Internet Problem Solving Contest

IPSC 2016 Rules

This document contains detailed rules for IPSC 2016.

What is IPSC?

The IPSC is an online problem solving contest for teams consisting of up to three people.

Several problems will be published at the beginning of the competition. Each problem consists of a problem statement and some input files. To solve a problem you will have to compute correct output data for the given input data sets. Usually this means that you will write a program that solves the problem, but you may produce the output by hand or in any other way. Only the correctness of your output data will be judged.

When is IPSC?

The contest will take place from 18 June 2016, 11:00 UTC to 18 June 2016, 16:00 UTC. The contest takes 5 hours. Registration will be open until the end of the contest.

The practice session will take place from 17 June 2016, 9:00 UTC to 18 June 2016, 9:00 UTC. During this session, you can get acquainted with the contest environment and its technical details. Participation is optional, but recommended.

What should a team look like?

Each team should consist of at most three people. The contest is open for everybody, regardless of nationality, age, and education.

There are separate ranklists for individuals and for teams in the secondary school division (where all team members are students of a secondary school or younger).

What happens during the contest?

At the beginning of the contest we will publish a problem set consisting of between 10 and 20 problems.

The problem statements will be in English. If you are not fluent in English, you can invite someone to help you with translations.

Unless declared otherwise, each problem "X" has an easy subproblem "X1" and a hard subproblem "X2". For each subproblem, your goal is to create a correct output file and to submit it on the contest web page. Note that you only submit the output data, not a program.

We will then judge your submission and inform you whether it was correct or wrong. If you don't succeed, you can try again. Unless declared otherwise, you are allowed to make at most 10 submissions for each subproblem.

When judging the correctness of your output data, the exact type and amount of whitespace used does not matter (any sequence of whitespace characters is considered equal to a single space). Still, please follow the output specification as closely as possible.

If you think that the problem statement is ambiguous or that there are bugs in the test data, you may submit a clarification request using the e-mail address in the footer. (You can use English, Slovak or Czech.) If we agree that an ambiguity or an error exists, we will notify you. If the issue is important, a global clarification will also be published. Please watch the announcements page for such clarifications.

The organizers reserve the right to disqualify any team for any reason. (Usually, a team may be disqualified for breaking the rules, cheating, and any other activity that jeopardizes the IPSC contest.)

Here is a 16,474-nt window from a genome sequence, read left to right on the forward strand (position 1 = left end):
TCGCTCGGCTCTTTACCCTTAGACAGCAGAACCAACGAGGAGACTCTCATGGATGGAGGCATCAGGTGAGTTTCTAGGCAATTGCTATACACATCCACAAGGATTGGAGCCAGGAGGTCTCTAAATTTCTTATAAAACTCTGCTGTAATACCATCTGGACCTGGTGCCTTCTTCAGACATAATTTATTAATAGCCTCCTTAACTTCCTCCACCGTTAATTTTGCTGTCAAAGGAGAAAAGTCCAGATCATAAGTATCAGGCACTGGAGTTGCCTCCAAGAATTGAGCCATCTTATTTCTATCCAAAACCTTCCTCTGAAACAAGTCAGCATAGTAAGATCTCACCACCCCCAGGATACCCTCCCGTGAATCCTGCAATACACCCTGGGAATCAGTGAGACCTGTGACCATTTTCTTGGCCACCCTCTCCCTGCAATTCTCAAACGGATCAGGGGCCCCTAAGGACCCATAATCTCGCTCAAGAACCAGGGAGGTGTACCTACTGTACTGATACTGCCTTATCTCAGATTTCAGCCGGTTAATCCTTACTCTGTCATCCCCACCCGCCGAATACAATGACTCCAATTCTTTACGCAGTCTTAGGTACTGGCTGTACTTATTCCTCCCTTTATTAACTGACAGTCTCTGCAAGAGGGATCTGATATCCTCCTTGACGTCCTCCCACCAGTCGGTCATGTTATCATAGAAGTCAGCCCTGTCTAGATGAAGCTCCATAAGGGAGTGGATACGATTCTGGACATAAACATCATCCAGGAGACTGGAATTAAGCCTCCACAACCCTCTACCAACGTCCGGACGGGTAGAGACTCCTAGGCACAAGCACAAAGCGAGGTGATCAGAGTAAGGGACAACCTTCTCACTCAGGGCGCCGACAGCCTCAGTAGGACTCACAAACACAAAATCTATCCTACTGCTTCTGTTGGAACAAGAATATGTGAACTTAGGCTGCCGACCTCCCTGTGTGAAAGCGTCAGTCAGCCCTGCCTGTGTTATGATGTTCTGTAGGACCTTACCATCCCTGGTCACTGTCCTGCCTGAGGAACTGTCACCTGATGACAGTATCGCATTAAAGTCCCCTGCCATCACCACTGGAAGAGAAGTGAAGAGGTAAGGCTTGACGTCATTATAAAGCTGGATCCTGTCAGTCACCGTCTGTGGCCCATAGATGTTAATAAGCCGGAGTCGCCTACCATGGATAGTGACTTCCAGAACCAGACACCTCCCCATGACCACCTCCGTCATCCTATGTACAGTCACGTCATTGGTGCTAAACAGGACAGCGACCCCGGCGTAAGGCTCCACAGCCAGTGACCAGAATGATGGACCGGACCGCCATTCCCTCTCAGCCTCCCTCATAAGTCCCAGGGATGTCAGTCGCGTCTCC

What is allowed during the contest?

Use this golden rule: If you solve a task and somebody else does not solve it, it must be because they did not have your skills, not because they did not have your tools. If you are still not sure whether something is allowed, ask the organizers.

You will certainly need a small number of computers with internet access (we recommend one per team member).

You are allowed to use both online resources (such as Google, Wikipedia, MathWorld, Wolfram Alpha) and offline resources (such as algorithm textbooks and Alice in Wonderland), provided they are reasonably available to the general public.

You are allowed to use any software that is reasonably available to the general public, including standard libraries of various programming languages, and also including software you paid money for. (It is guaranteed that all tasks will be solvable using just free open source software.) Based on the statistics, some of the recommended languages are C++, Python, Java and C#.

It is allowed (and advised) to have a sufficient supply of food and drinks.

During the contest it is strictly forbidden to communicate with people other than your team members about issues that concern solving the problems. Violating this rule may lead to disqualification.

Who wins?

Teams are ranked according to the most points received. Teams which receive the same number of points are ranked by least total time.

Points are only awarded for solving subproblems. A team receives 1 point for each easy subproblem solved and 2 points for each difficult subproblem solved.

The total time is the sum of the time consumed for each solved subproblem. (There is no time consumed for a subproblem that is not solved.) If you submit the correct output for a subproblem T seconds after the contest starts, the time consumed is (T seconds) + (10 minutes) × (number of wrong submissions) × (difficulty) where the difficulty is 1 for easy and 2 for hard subproblems.

Some special tasks are scored differently. For example, solving some tasks doesn't alter your points, but it decreases your total time. In such cases, their problem statements will contain an accurate description of their scoring.

Minus sixty minutes are awarded for sending the organizers a postcard before the contest starts (see "Postcard Quest" on the front page).